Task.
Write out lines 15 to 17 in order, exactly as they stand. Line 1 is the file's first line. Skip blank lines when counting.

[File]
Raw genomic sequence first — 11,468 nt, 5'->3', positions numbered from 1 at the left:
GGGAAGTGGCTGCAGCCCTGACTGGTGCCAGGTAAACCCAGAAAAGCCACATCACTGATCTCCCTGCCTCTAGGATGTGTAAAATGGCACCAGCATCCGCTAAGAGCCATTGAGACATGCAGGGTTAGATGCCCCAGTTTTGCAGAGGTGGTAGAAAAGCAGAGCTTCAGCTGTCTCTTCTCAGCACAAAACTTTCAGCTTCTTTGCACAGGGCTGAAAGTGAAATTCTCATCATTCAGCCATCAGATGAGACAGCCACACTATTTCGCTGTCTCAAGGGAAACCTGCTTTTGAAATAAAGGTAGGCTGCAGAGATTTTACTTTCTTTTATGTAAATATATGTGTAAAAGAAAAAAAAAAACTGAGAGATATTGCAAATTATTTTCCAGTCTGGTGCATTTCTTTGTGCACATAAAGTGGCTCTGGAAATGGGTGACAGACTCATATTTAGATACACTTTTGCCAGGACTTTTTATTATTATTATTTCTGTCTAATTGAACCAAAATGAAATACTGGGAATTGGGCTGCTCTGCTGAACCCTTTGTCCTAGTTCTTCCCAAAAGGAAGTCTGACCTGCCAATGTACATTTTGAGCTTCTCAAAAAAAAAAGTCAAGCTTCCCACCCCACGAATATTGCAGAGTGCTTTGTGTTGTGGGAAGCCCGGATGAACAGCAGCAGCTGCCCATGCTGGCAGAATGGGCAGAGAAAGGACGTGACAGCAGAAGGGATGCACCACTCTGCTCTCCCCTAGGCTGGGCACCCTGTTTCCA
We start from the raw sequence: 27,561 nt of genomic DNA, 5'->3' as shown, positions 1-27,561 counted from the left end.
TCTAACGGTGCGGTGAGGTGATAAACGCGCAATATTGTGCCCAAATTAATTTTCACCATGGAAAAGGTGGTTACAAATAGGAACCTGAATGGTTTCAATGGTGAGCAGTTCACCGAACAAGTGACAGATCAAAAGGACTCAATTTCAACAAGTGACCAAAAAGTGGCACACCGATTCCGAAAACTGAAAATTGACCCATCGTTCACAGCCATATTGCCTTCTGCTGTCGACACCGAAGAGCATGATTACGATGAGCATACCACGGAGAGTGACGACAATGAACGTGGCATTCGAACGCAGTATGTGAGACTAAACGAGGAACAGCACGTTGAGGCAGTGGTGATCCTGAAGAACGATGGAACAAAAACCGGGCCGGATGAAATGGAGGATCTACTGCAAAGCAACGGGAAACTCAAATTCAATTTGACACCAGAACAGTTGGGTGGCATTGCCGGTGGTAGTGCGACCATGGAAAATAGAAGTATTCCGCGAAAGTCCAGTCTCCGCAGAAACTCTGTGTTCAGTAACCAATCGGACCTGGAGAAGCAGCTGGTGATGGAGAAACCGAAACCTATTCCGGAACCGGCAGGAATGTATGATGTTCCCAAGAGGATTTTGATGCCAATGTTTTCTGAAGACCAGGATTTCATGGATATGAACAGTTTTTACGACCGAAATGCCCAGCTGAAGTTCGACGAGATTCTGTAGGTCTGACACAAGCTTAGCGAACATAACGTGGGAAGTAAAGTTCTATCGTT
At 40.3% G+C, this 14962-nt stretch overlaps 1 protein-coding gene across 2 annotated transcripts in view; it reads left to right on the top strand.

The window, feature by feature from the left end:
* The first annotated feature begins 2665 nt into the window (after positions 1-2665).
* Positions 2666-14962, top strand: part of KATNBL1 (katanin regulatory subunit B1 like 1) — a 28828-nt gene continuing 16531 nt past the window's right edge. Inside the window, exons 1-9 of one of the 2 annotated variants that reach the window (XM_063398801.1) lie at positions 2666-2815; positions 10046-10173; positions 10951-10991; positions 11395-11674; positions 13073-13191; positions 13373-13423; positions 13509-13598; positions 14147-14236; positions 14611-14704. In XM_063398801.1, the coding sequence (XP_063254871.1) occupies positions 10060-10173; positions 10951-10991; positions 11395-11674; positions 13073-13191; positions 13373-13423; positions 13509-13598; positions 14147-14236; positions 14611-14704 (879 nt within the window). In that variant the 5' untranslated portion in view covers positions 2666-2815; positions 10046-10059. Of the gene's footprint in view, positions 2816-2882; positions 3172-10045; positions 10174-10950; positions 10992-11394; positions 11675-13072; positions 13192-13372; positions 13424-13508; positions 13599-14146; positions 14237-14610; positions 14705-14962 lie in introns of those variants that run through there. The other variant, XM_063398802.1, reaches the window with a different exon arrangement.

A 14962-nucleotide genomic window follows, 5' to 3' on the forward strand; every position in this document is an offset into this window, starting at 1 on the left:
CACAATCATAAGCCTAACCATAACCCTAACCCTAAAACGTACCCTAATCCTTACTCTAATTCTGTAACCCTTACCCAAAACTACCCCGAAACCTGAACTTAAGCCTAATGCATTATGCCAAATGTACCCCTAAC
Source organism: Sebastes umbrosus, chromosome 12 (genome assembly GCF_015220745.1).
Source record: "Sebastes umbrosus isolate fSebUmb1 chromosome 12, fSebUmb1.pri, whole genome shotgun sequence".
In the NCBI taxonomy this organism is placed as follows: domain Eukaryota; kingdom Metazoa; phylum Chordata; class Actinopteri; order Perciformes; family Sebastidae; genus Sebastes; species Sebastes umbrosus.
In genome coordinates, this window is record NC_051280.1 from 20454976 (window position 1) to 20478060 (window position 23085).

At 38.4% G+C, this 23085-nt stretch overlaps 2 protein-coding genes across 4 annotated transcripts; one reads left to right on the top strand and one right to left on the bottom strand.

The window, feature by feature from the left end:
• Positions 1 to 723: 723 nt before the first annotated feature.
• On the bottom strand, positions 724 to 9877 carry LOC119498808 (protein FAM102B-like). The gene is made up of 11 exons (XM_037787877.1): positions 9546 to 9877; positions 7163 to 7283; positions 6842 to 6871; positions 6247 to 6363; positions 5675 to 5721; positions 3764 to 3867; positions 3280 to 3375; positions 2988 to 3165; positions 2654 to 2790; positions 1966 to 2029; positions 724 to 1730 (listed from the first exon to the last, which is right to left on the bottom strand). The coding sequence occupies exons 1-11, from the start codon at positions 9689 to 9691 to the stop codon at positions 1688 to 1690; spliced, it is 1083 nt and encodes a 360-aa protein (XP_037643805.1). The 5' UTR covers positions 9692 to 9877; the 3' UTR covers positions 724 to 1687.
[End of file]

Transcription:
At 38.4% G+C, this 23085-nt stretch overlaps 2 protein-coding genes across 4 annotated transcripts; one reads left to right on the top strand and one right to left on the bottom strand.

The window, feature by feature from the left end:
• Positions 1 to 723: 723 nt before the first annotated feature.